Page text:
Democratic candidates spar over K Street money

CHICAGO – Sen. Hillary Rodham Clinton (D-N.Y.) said during the 90-minute Presidential Leadership Forum on Saturday at the YearlyKos Convention that she would not stop accepting K Street money and defended lobbyists’ participation in the political process.

Former vice presidential nominee and Sen. John Edwards (D-N.C.) scored the biggest hit of the day when he challenged his competitors to stop accepting contributions from lobbyists. Sen. Barack ObamaBarack Hussein ObamaFormer NYT correspondent rips Democrats' 'selective use' of constitutional violations Obama portraits leaving National Portrait Gallery to tour museums across the country Tulsi Gabbard explains decision to sue Hillary Clinton: 'They can do it to anybody' MORE (D-Ill.) does not accept donations from lobbyists, which Edwards acknowledged.

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The most heated exchanges – and really the only time during the debate that the candidates addressed and challenged each other – came when each candidate was asked whether they would accept Edwards’ challenge.

“In 35 years of public service, nobody seriously thinks I could be influenced by a lobbyist,” Clinton said, defending her decision to continue to accept contributions.

“Lobbyists represent real interests, nurses, social workers…somehow the idea that a contribution is going to influence my record,” is not rooted in reality, Clinton added.

Sen. Chris Dodd (D-Conn.) said he favored a publicly financed campaign system, and Rep. Dennis Kucinich (D-Ohio) challenged Edwards to stop taking money from managers of hedge funds.

Clinton’s campaign defended her statement by noting that lobbyists help Obama and Edwards raise money, and that lobbyists from Illinois give to Obama.

“That apparently is a distinction that's important to him,” said Phil Singer, a Clinton spokesman. “Every campaign makes its own choices here.”

The forum included three 30-minute segments on domestic policy, foreign affairs, and philosophy and sounded as political and scripted as the previous debates. Moderator Matt Bai of the New York Times began by asking Obama whether he would “tolerate” budget deficits to increase spending on health care, infrastructure, and other priorities.

After listing ways in which he would reduce spending and raise revenue, Obama said he would not short change long-term investments for short-term budget reduction.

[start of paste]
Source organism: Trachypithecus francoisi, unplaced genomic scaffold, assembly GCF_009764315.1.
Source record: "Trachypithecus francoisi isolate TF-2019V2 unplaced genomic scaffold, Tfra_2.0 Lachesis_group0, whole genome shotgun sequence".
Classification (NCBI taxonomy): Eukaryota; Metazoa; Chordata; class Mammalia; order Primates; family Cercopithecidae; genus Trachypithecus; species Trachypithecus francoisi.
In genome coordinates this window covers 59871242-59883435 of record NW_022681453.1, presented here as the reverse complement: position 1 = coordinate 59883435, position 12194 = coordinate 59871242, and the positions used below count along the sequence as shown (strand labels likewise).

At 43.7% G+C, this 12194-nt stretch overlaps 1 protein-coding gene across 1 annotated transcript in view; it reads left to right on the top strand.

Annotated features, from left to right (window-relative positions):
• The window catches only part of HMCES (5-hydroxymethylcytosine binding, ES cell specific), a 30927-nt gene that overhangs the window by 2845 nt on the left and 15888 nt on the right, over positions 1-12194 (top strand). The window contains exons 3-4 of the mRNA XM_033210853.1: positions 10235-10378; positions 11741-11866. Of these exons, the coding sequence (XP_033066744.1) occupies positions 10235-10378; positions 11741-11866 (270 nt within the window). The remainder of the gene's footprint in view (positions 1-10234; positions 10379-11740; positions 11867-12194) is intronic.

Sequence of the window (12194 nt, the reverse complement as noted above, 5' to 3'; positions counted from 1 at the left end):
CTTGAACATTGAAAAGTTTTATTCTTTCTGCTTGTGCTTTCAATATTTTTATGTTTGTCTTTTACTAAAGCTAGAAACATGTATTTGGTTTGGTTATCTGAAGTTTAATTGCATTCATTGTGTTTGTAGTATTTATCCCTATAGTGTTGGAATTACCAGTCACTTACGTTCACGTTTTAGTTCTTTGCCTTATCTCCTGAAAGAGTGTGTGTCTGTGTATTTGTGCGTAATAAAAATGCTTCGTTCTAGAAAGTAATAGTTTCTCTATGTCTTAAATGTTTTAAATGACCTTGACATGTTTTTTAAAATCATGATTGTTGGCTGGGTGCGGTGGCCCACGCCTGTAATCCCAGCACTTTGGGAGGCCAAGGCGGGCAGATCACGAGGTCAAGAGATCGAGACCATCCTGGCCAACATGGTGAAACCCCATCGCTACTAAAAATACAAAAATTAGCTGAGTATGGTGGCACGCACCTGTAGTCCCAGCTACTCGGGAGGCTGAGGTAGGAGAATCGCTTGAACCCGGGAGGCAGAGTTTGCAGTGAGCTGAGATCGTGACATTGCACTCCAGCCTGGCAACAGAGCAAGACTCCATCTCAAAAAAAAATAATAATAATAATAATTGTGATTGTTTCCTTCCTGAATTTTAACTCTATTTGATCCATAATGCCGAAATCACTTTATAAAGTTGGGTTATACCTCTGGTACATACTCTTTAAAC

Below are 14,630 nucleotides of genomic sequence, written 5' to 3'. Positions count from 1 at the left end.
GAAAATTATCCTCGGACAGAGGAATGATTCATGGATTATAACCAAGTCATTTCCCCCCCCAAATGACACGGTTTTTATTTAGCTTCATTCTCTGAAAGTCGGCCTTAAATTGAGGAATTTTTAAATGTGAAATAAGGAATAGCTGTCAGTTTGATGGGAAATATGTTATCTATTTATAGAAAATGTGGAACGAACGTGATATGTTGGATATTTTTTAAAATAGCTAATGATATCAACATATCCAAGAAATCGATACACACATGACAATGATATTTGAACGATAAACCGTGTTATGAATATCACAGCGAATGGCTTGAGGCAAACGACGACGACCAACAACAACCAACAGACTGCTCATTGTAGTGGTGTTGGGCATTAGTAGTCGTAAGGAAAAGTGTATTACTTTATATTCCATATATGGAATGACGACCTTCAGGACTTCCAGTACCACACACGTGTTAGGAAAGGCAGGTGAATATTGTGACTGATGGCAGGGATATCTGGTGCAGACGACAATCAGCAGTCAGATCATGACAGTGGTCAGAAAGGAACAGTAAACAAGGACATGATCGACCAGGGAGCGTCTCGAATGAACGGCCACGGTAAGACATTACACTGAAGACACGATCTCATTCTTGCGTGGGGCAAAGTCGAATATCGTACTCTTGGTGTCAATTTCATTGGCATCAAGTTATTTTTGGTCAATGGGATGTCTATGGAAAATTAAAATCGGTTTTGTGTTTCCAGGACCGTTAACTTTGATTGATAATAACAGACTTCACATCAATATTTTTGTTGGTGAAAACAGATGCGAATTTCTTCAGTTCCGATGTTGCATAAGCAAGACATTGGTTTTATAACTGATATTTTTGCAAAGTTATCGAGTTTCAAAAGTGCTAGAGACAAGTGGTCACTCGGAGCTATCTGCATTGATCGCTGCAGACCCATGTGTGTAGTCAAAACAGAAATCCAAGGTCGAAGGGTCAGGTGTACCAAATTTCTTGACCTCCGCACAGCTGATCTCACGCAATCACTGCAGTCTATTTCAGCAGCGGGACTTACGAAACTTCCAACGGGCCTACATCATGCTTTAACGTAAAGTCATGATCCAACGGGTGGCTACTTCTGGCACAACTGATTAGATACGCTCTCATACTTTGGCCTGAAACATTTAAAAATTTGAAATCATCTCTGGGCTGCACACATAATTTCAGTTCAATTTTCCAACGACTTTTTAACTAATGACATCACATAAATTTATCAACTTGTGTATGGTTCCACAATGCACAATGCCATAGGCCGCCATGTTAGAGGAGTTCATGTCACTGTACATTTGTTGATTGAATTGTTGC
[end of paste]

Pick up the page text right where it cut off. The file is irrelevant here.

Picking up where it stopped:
Appearing together on stage in a ballroom at the McCormick Place Convention Center, where the 1968 Democratic Convention and the anti-war riots were held, the candidates’ appearance had all the trappings of a debate, although the candidates did not engage each other until the very end.

Only former Sen. Mike Gravel (D-Alaska), as he has done in previous debates, criticized his fellow Democrats.

During the last part of the debate, candidates were asked if they would visit all 50 states and hire a White House blogger if elected president. Edwards said his wife, Elizabeth, who blogs on DailyKos, would be his blogger.

Gravel told the audience to “do it yourself.”

With Alaska’s three-member congressional delegation under federal investigation, a moderator jokingly asked Gravel whether all politicians in Alaska were corrupt.

“It’s a source of great embarrassment for the state, but look all pols walk in the mud because of the way the system is structured,” Gravel said.

The mood was rather light as the audience and candidates sang “Happy Birthday” to Obama, who turned 46. Sitting in an arc in front of a dark blue curtain, Edwards, Dodd and Kucinich wore white shirts and blue ties; Obama and Richardson donned white shirts and red ties; Gravel dressed informally: khaki pants and a blue oxford shirt.

There were no slips or gaffes except by one of the moderators who mistakenly called Sen. Clinton, “President Clinton.”

The candidates will return to Chicago on Tuesday for a debate sponsored by the AFL-CIO, which will be moderated by MSNBC’s Keith Olbermann on Tuesday outdoors at Soldier Field.

YearlyKos officials went to great lengths to defend Clinton from criticism for initially planning to skip the post-forum gatherings, saying the New York senator was not snubbing them. Instead of talking one-on-one with the liberal bloggers and activists after the event, Clinton decided to hold the ‘breakout session’ before the start of the forum.

Clinton heads to fundraisers in the Hamptons.

Obama met with a group of bloggers before the event started.